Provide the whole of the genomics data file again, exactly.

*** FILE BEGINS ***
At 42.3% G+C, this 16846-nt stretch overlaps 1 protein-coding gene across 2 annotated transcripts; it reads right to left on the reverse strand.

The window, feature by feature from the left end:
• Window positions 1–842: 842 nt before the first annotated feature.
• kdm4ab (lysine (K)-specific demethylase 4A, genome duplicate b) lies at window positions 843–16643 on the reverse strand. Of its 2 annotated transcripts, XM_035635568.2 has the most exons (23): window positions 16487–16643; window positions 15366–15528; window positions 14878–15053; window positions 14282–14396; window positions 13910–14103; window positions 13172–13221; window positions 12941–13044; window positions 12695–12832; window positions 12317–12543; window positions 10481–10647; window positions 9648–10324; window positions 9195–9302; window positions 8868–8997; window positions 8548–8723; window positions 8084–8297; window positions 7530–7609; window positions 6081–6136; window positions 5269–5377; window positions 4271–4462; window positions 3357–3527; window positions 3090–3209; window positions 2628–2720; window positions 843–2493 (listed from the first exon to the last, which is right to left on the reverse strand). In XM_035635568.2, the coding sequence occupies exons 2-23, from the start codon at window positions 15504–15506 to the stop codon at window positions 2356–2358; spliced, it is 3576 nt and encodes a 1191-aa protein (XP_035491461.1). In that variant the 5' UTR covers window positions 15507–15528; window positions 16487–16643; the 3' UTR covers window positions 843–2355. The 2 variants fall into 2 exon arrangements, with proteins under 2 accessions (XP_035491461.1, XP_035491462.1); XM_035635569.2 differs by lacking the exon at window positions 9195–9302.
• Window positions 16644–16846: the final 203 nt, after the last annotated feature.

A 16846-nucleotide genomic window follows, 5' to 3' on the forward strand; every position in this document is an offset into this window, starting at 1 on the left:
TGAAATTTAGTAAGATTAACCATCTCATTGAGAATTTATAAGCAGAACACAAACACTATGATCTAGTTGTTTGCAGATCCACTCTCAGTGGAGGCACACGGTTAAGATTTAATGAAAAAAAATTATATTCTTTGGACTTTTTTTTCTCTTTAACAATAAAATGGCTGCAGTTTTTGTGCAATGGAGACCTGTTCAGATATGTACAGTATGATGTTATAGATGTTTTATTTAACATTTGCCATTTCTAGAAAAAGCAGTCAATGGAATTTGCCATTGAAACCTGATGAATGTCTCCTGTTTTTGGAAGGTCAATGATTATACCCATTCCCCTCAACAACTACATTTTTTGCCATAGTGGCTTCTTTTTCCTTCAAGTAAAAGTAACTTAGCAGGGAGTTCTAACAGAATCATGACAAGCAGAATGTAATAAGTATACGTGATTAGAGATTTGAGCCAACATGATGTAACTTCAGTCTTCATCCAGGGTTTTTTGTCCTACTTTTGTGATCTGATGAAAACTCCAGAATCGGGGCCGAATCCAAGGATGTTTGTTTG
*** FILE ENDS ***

At 42.3% G+C, this 16846-nt stretch overlaps 1 protein-coding gene across 2 annotated transcripts; it reads right to left on the reverse strand.

The window, feature by feature from the left end:
• Window positions 1–842: 842 nt before the first annotated feature.
• kdm4ab (lysine (K)-specific demethylase 4A, genome duplicate b) lies at window positions 843–16643 on the reverse strand. Of its 2 annotated transcripts, XM_035635568.2 has the most exons (23): window positions 16487–16643; window positions 15366–15528; window positions 14878–15053; window positions 14282–14396; window positions 13910–14103; window positions 13172–13221; window positions 12941–13044; window positions 12695–12832; window positions 12317–12543; window positions 10481–10647; window positions 9648–10324; window positions 9195–9302; window positions 8868–8997; window positions 8548–8723; window positions 8084–8297; window positions 7530–7609; window positions 6081–6136; window positions 5269–5377; window positions 4271–4462; window positions 3357–3527; window positions 3090–3209; window positions 2628–2720; window positions 843–2493 (listed from the first exon to the last, which is right to left on the reverse strand). In XM_035635568.2, the coding sequence occupies exons 2-23, from the start codon at window positions 15504–15506 to the stop codon at window positions 2356–2358; spliced, it is 3576 nt and encodes a 1191-aa protein (XP_035491461.1). In that variant the 5' UTR covers window positions 15507–15528; window positions 16487–16643; the 3' UTR covers window positions 843–2355. The 2 variants fall into 2 exon arrangements, with proteins under 2 accessions (XP_035491461.1, XP_035491462.1); XM_035635569.2 differs by lacking the exon at window positions 9195–9302.
• Window positions 16644–16846: the final 203 nt, after the last annotated feature.

A 16846-nucleotide genomic window follows, 5' to 3' on the forward strand; every position in this document is an offset into this window, starting at 1 on the left:
TGAAATTTAGTAAGATTAACCATCTCATTGAGAATTTATAAGCAGAACACAAACACTATGATCTAGTTGTTTGCAGATCCACTCTCAGTGGAGGCACACGGTTAAGATTTAATGAAAAAAAATTATATTCTTTGGACTTTTTTTTCTCTTTAACAATAAAATGGCTGCAGTTTTTGTGCAATGGAGACCTGTTCAGATATGTACAGTATGATGTTATAGATGTTTTATTTAACATTTGCCATTTCTAGAAAAAGCAGTCAATGGAATTTGCCATTGAAACCTGATGAATGTCTCCTGTTTTTGGAAGGTCAATGATTATACCCATTCCCCTCAACAACTACATTTTTTGCCATAGTGGCTTCTTTTTCCTTCAAGTAAAAGTAACTTAGCAGGGAGTTCTAACAGAATCATGACAAGCAGAATGTAATAAGTATACGTGATTAGAGATTTGAGCCAACATGATGTAACTTCAGTCTTCATCCAGGGTTTTTTGTCCTACTTTTGTGATCTGATGAAAACTCCAGAATCGGGGCCGAATCCAAGGATGTTTGTTTG